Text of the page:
If George Orwell was writing this century instead of last, I imagine it would have been a shorter book. Surely in 2084, we wouldn't have got past half a dozen chapters before the narrator was summarily executed from the air by a remote control drone.
The use of drones is so reminiscent of sci-fi dystopian fiction that it's difficult to conceive they are actually a feature of the present. But they are and their use is now out of the closet. Just a few weeks ago, the Pentagon revealed it's planning to increase its use of drones by around 50% over the next few years.
Then, yesterday as Amnesty staff were tuning in to hear how many Syrian refugees the UK will resettle from the camps (20,000 a good start, and a vast improvement on the mere 200 we have taken to safety over the past two years) we were all surprised to hear Prime Minister David Cameron add a small 'ps' addendum to his parliamentary address.
PS, he said, we have also executed some British citizens by remote-control-drone strike, in a country we're not engaged in a war with for the first time in our history, but rest assured there was evidence and it was legal.
A pretty substantial post script. The Prime Minister was keen to shrug this off as perfectly legal, but since the debunking of 45-minute-away-WMD claims the British parliament, and indeed public, are less inclined to take these assurances of threat at face value.
So what is the legal position? International law prohibits arbitrary killing and limits the lawful use of intentional lethal force to exceptional situations. In armed conflict, only combatants and people directly participating in hostilities may be directly targeted. Outside armed conflict, intentional lethal force is lawful only when strictly unavoidable to protect against an imminent threat to life. In some circumstances arbitrary killing can amount to a war crime or extrajudicial executions, which are crimes under international law.
Today, as the dust settles commentators have started to mull over whether a claim to legality can be substantiated. Amnesty, like others, would like to see the attorney general address parliament to explain the legal rational behind the strike, that would be only the start of what we would consider necessary scrutiny in a case which sets such an ominous precedent.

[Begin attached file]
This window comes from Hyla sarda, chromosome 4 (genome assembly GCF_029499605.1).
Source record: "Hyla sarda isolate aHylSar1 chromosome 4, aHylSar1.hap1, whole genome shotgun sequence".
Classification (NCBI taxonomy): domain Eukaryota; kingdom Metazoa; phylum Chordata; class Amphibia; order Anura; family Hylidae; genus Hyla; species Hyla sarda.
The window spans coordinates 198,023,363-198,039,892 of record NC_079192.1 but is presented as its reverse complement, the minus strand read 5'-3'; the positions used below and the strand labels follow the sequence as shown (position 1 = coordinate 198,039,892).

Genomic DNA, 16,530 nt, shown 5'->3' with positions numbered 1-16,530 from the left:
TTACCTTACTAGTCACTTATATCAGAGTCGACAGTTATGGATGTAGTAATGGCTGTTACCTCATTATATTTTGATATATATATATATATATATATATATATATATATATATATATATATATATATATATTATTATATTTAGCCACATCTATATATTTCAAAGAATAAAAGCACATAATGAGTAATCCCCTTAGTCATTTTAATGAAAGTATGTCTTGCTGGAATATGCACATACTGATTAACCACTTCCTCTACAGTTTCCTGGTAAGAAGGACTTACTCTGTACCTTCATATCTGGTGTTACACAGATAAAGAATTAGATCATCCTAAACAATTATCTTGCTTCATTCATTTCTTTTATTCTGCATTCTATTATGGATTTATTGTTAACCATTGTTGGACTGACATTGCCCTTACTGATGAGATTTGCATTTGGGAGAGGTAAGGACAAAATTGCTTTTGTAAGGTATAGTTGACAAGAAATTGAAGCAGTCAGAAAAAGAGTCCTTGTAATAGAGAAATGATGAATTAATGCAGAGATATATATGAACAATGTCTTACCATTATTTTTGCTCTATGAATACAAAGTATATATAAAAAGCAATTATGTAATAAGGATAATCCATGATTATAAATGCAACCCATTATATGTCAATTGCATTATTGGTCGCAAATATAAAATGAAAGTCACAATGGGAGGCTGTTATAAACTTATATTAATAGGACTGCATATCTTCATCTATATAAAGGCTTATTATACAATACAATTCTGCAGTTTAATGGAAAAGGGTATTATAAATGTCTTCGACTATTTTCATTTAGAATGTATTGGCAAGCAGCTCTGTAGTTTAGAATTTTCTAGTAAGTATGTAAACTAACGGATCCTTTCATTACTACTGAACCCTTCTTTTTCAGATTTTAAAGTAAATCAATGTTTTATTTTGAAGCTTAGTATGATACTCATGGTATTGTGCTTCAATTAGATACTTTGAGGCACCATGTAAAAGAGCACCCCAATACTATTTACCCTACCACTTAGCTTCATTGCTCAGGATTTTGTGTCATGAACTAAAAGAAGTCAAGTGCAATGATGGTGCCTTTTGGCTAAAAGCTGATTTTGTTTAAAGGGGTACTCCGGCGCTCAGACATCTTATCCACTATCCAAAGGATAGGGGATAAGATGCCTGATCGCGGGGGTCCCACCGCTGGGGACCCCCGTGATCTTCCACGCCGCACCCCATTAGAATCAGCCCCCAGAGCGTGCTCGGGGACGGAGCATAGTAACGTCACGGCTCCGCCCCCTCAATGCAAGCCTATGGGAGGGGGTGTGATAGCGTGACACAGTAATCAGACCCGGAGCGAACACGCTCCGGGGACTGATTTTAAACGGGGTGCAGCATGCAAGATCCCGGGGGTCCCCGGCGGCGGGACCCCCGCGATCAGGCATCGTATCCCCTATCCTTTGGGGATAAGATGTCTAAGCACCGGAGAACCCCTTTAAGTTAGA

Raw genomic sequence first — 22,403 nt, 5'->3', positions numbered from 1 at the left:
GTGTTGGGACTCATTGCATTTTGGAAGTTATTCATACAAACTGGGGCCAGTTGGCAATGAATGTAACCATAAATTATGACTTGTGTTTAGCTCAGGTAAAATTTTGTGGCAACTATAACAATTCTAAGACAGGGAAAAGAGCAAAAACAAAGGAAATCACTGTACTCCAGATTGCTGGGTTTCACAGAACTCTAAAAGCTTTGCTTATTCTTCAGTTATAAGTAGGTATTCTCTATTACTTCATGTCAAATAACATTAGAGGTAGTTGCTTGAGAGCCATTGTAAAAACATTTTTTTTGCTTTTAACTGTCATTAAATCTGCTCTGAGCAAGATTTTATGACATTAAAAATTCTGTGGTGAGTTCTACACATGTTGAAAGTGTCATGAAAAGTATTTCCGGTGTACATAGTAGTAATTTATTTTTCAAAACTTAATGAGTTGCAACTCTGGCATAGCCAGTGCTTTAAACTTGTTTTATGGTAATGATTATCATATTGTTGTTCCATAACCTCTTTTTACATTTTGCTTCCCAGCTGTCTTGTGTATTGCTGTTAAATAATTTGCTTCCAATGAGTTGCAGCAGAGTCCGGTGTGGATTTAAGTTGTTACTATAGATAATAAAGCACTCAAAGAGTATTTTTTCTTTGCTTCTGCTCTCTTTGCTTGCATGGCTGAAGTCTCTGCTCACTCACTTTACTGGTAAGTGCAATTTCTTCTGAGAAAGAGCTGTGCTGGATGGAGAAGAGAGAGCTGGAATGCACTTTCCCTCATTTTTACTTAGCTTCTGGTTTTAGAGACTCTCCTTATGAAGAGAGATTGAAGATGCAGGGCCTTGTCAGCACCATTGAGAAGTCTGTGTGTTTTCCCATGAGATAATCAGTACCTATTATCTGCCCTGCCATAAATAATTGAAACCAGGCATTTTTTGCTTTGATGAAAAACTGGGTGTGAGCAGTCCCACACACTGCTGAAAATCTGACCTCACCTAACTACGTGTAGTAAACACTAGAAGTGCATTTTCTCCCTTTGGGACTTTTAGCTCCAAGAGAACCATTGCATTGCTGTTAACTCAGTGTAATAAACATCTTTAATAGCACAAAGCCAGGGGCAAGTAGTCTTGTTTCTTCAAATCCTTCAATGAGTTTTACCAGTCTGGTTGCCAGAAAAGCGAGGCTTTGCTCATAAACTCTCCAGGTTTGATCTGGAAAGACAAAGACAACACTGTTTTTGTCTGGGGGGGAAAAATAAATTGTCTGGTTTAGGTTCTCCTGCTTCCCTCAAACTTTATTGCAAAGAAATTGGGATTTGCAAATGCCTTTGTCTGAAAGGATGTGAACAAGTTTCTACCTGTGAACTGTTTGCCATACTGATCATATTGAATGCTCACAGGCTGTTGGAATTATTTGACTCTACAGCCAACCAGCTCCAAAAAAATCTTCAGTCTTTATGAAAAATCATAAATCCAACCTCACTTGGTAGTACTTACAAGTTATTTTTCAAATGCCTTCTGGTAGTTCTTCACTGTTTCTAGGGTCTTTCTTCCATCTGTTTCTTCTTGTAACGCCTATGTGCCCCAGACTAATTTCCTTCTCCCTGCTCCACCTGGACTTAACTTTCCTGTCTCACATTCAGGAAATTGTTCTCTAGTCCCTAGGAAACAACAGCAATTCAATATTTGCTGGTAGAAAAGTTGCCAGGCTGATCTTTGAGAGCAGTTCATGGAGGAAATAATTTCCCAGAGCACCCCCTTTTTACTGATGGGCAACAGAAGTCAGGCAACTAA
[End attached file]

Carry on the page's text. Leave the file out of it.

The Sun's thoughtful headline; 'Wham! Bam! Thank You Cam' left no room for confusion on their editorial stance. Whilst that sort of dog-whistle journalism might not even attempt to capture the nuance of the debate, it does perhaps speak to one of the red-herring diversions in contemplating how justifiable this action can be seen to be. When I tweeted last night about Amnesty's alarm at the news that the UK has been conducting summary executions from the air, I was met with a barrage of replies. A large number of those replies said simply; these people deserved to die.
The principle of the rule of law does not require the subject to be likeable in order to be protected by it. Indeed, it is obviously most necessary when they are not. Security is a justifiable aim of any government and it is clear that we are talking about people who frankly revel in jeopardising that security. But the legal question is this; is the threat they pose to the UK, from Syria, one that can justify the suspension of the rule of law and the dismissal of the very concept of accountable justice?
Amnesty is concerned that if we allow this to become the norm, we could have countries all over the world conducting aerial executions of perceived enemies on the basis of secret, unchallengeable evidence. Would we honestly be so relaxed if this was an announcement from Moscow, or Beijing, or Pyongyang or Oceania?
We are told our government would not hesitate to carry out a similar drone strike should they deem it necessary. I am sure that was intended to be reassuring. But as we hurtle down this slippery slope into a real-life Orwellian sequel, hesitation, sounds to me to be entirely appropriate.
Kate Allen is the director of Amnesty International UK